Sunday, March 21, 2010

Yard O' Death

Yesterday morning I looked out our bedroom window and swore; I thought the dogs had scattered our garbage across the lawn again.  I envisioned spending the morning picking up smelly diapers, coffee grounds, and old Lotto tickets.  I even entertained the option of trying to mow up the garbage like it was fall leaves.  It was early -- maybe 6:00 AM -- and my eyes were a little blurry and when I rubbed them clear I saw that the "garbage" was nothing more than the usual assortment of dead and decaying things that litter our lawn all winter.

It's disgusting, and quite possibly unhealthy, but we have four dogs that feel it's necessary to provide us with lawn ornaments.  We'd settle for gnomes and flamingoes, but they prefer the macabre.  Yesterday, as we all sat outside and soaked in a little afternoon sunshine, I heard Regina gasp.  I looked up to see Chowder bringing in a fresh decoration.  Horses, like dogs and good cats, are buried on our ranch, but somehow Chowder, or bears, or the wild neighbor boys, dug up one of our old faithfuls and exposed an entire foot for the dogs to bring in.

Currently on our lawn (and I just inventoried), we have parts of the raccoon that attacked Chowder the day after Christmas, a complete coyote skull, half a cow skull, an assortment of large bovine bones, twenty or thirty chewed up shed antlers, several freshly killed squirrels, the hoof, and a pile of feathers from some dim-witted bird (the cats felt like they needed to contribute as well).  It's like a touch-and-feel Natural History Museum.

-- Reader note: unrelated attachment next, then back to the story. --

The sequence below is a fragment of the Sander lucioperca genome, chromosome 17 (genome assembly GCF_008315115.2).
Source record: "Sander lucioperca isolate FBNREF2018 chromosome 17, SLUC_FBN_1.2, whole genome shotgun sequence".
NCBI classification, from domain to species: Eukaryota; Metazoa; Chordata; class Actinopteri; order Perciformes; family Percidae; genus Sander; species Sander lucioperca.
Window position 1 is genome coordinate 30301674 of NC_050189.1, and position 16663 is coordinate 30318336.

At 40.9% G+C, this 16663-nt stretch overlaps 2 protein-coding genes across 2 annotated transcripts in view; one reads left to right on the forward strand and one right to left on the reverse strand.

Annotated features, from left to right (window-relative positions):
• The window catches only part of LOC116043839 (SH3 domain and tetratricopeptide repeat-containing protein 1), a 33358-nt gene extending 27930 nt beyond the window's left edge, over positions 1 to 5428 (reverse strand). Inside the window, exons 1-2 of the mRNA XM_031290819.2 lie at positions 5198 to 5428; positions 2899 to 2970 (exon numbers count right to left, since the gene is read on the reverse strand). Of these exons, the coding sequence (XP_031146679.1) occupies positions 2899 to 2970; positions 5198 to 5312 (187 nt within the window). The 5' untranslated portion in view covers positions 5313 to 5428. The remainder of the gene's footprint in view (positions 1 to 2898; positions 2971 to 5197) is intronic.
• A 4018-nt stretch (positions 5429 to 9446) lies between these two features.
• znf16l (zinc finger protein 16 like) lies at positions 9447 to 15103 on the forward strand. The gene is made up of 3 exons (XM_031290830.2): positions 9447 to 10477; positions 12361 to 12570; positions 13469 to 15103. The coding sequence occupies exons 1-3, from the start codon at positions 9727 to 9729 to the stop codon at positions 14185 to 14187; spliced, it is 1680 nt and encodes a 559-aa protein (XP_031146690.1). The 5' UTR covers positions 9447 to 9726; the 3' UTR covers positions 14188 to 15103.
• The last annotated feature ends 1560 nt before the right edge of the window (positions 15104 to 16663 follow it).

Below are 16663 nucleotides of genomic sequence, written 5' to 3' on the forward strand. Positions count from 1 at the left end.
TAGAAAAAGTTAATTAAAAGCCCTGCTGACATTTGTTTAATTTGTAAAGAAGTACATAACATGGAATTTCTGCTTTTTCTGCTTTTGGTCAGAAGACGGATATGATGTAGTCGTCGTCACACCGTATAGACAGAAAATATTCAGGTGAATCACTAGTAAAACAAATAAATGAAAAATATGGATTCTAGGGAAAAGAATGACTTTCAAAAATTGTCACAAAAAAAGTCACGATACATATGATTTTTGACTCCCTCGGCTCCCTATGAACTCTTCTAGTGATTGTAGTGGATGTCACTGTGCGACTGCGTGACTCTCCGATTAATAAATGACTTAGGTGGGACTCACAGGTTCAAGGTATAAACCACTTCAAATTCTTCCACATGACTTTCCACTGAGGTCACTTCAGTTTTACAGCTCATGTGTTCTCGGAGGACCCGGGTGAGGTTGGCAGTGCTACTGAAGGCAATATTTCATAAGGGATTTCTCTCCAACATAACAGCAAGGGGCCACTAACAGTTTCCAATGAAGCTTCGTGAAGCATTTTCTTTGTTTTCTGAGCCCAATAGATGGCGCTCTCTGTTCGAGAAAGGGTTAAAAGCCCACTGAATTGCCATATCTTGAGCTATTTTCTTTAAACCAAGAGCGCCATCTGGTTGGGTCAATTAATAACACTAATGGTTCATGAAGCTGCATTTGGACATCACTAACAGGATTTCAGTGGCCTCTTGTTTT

I have great promise for Dylan's soccer skills because she's A) 1/4 Brasilian, and B) has learned to run and weave around the bones like Pele through defenders.  Aside from the smell of rotting flesh and the flies they attract, the upside is that our kids are getting terrific anatomy and skeletal lessons.  Dylan can differentiate between coyote and cow teeth and Grady can tell you that magpie feathers taste very different from pigeon feathers.

I'll have the lawn mower ready soon, but if I want to save my blade, I'll need to clean up the bones first.  It's amazing what a little spring-cleaning will do.  The smell will go away and friends will feel that it's safe to visit again.  I'll probably bury the bones and carcasses so they don't keep reappearing and someday, a thousand years from now, some robot-archeologist will excavate them and conclude that a horse-cow-coyote-bird-raccoon creature once ruled Hartstrand Gulch.

Thursday, March 11, 2010

Boys Night In

With Regina out of the house for the weekend, I did what any guy would do: I called up my friends for a guys night out.  Sounds wild, right?  And just a few years ago, it would have been "Fight For Your Right (to Party)" crazy.  Things would have gotten broken, blood would have been spilled, feelings would have been hurt.  Now, it means calling up your friends whose wives are also out of town and telling them to bring their boys over for pizza and Coors.

Immediately after the wolf-pack arrived (four boys, two dads), the power went out, which turned the party into a Man vs Wild survival-fest.  Grady's food was warmed on the wood stove and our night out for pizza changed to a night in for crackers and cheese.  We considered BBQing some road-kill or eating one of the horses, but when someone mentioned that Coors has the nutritional equivalent of a "pork chop in every can," we decided we'd leave the grill off.